The most important tip I can give you on Cuba  local food, and the only one that will make you elevate from being a tourist to becoming a real traveler immersed in the local culture, is “Stay away from McDonalds“. When visiting Cuba, there is awesome local food to try. Head to the local eateries too, and go where the locals go. For me, the food, wine and and even the water is part of the travel experience.

What to Eat in Cuba

Being that all restaurants are owned by the government and run by employees, the food in Cuba is notoriously bland. If you are expecting the fiery pepperpot spiciness found on some of the other Caribbean islands, consider that the national dish in Cuba is rice and beans (moros y cristianos). A popular saying goes that the best Cuban food can be found in the United States. Within Cuba, the best food will generally be found in your casa particular or in paladares (locally owned restaurants in private homes). Black beans are a main staple in Cuban households. Cubans eat mainly pork and chicken for meat. Beef and lobster are controlled by the state, and therefore illegal to sell outside of state owned hotels and restaurants, however special lobster lunch/supper offers are plentiful for tourists.

You may see turtle on menus in Paladares, but be aware that they are endangered and eating them is illegal. Paladares are plentiful, even in the smaller towns. Seating is often limited, so you may need to arrive when they open, usually around 5 or 6PM. If you are staying in a casa particular ask your host for recommendations, as the quality of the food can vary substantially between paladares. Only eat in ones that have a printed menu with prices, otherwise you are very likely to pay two to three times as much as you should. That said, several have taken to printing two different menus, one with local prices and one with foreigner prices.

Cuba food photo

Photo by NatalieMaynor

Eating in paladares is perfectly legal, but be aware that if you are taken there by a Cuban, you may be charged extra in order to cover commission of the person who brought you. A supper will cost around 7 to 10 CUC per person. Eating in state owned hotels and restaurants is significantly more expensive and compares with prices in many first world countries. An average supper with soup, dessert and a glass or two of wine could easily set you back 20 to 30 CUC per person. Note that in these establishments, the vast majority of the employees’ income would come from tips (their monthly salary often being less than the cost of one meal), making it a friendly and welcome gesture to tip liberally for good service. In bigger towns you will also find some state-run restaurants which cater mainly to Cubans and accept local currency. Prices are extremely low, but the quality of food, service and ambiance is typically shocking.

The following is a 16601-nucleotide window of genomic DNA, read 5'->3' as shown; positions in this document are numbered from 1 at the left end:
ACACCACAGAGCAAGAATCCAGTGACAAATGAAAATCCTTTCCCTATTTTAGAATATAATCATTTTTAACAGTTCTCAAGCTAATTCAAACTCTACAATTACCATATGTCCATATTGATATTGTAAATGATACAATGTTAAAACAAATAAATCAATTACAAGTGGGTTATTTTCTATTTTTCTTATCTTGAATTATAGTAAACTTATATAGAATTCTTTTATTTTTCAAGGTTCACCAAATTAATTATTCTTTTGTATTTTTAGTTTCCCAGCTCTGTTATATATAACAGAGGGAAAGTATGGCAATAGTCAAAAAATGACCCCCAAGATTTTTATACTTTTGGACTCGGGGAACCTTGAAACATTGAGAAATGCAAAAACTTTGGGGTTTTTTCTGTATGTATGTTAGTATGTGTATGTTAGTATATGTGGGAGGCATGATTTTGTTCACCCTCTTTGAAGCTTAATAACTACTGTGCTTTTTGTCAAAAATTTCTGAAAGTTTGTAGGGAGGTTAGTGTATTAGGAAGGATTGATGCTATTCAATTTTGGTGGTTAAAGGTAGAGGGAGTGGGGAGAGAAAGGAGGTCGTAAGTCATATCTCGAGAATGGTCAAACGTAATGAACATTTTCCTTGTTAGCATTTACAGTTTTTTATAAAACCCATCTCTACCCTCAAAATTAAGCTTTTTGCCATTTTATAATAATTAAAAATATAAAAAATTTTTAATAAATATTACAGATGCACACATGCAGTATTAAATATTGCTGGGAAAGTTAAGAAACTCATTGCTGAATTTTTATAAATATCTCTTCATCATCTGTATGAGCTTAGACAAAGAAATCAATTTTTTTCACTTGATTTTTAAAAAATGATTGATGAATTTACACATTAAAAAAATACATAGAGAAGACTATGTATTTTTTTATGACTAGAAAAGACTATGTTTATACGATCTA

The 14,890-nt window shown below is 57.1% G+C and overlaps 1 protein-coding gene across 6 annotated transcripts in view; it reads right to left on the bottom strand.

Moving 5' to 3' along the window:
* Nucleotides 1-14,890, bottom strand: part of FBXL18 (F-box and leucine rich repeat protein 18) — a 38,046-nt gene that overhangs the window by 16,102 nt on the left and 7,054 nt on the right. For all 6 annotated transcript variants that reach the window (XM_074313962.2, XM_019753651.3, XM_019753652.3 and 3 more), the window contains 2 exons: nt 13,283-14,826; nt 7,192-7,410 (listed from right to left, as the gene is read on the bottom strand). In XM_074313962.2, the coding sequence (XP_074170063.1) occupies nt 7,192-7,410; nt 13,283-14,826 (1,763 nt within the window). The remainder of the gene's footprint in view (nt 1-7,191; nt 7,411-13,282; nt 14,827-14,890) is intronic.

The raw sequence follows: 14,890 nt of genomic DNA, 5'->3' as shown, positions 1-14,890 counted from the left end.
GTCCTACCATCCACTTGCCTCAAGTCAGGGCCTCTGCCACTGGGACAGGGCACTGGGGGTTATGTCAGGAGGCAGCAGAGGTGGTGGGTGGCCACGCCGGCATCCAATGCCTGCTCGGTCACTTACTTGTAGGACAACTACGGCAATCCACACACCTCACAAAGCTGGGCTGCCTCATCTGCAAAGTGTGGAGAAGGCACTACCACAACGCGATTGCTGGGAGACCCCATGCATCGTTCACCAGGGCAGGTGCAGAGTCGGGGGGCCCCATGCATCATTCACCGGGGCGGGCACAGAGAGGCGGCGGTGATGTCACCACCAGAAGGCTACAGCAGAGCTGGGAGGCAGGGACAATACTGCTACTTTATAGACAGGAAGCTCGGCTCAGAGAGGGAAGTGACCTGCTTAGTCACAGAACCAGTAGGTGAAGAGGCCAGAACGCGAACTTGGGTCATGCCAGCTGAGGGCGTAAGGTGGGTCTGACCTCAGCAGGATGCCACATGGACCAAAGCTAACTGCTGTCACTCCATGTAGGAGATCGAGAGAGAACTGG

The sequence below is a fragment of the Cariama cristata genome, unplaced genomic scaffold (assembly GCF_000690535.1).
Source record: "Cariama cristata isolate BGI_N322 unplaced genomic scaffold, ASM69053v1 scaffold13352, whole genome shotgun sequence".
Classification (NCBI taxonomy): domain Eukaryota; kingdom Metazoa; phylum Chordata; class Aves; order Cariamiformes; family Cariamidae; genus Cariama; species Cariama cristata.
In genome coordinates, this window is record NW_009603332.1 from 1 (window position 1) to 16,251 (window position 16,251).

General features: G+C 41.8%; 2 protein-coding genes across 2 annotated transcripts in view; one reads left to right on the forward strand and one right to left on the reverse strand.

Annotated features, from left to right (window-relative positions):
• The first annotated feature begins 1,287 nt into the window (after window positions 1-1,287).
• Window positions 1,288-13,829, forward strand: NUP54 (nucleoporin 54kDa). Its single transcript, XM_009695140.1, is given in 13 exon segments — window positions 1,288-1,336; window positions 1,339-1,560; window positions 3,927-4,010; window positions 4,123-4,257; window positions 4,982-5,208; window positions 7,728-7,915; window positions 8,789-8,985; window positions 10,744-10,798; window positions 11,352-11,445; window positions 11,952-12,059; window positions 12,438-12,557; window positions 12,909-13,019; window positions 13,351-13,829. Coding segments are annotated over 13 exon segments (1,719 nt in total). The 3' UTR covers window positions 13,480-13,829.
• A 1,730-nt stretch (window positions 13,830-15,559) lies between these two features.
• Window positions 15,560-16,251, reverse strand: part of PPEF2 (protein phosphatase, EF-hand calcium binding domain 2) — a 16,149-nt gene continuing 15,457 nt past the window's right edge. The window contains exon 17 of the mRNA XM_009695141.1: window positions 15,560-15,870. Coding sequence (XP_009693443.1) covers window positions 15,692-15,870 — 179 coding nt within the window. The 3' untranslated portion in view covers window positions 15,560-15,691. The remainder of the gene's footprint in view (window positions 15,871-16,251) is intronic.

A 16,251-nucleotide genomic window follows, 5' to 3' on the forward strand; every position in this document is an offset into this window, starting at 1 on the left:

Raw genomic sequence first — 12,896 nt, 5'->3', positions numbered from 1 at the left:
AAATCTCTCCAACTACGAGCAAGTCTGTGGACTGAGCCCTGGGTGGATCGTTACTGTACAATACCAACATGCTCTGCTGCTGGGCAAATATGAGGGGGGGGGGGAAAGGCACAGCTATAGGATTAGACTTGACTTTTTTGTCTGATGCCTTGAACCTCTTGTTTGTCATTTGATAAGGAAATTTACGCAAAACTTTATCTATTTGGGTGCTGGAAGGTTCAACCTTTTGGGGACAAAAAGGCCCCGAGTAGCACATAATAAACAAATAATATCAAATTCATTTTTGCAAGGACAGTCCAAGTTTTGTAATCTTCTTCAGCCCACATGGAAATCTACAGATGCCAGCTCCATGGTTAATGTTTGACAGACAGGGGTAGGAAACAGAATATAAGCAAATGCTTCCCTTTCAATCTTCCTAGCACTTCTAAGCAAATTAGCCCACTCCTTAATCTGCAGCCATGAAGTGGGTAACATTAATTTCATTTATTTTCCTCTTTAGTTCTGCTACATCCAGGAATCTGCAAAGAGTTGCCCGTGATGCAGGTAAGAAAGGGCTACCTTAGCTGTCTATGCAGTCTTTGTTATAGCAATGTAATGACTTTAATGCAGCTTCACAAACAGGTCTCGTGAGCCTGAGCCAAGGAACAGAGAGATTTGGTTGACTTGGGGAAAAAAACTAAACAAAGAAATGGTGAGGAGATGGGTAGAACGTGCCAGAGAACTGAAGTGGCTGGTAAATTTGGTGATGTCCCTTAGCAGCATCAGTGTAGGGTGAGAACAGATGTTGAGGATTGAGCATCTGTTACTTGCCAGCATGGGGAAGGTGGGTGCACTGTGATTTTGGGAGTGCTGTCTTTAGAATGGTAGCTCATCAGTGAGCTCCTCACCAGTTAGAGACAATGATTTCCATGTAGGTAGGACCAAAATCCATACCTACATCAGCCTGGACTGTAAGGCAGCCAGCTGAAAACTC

You may be able to secure better food by offering to pay in CUCs. Still, this may be an option if you are on a really low budget or look for an ‘authentic’ Cuban experience. If you choose to tip, do so in CUCs as anything else would be an insult to staff. It is difficult to find any restaurants serving breakfast in Cuba outside of resorts; most casas particulares will serve their guests a large breakfast for around 4 CUC per person if requested. However, make sure you get value for money – often you can buy for much less money (in national pesos) the same fruit, coffee bread/omelette etc out in the street that your casa particular owner will want to charge you 4 times more for just to present it to you in a more comfortable fashion.

Sometimes if you ask nicely, your casa particular owner may let you use their kitchen to prepare your own food – in fact, they are usually quite accommodating if for instance you have special dietary requirements, or young children etc. A tasty serving of rice, vegetables, plantains, and pork or beef (called a cajita [“little box” in English]) is an attractive and affordable option, and are generally sold for around US$1 out of people’s homes. You can also find small street vendors selling a variety of foods, typically sandwiches and pizzas for between 2 and 12 CUP. The quality varies from vendor to vendor so when you find a good one take note.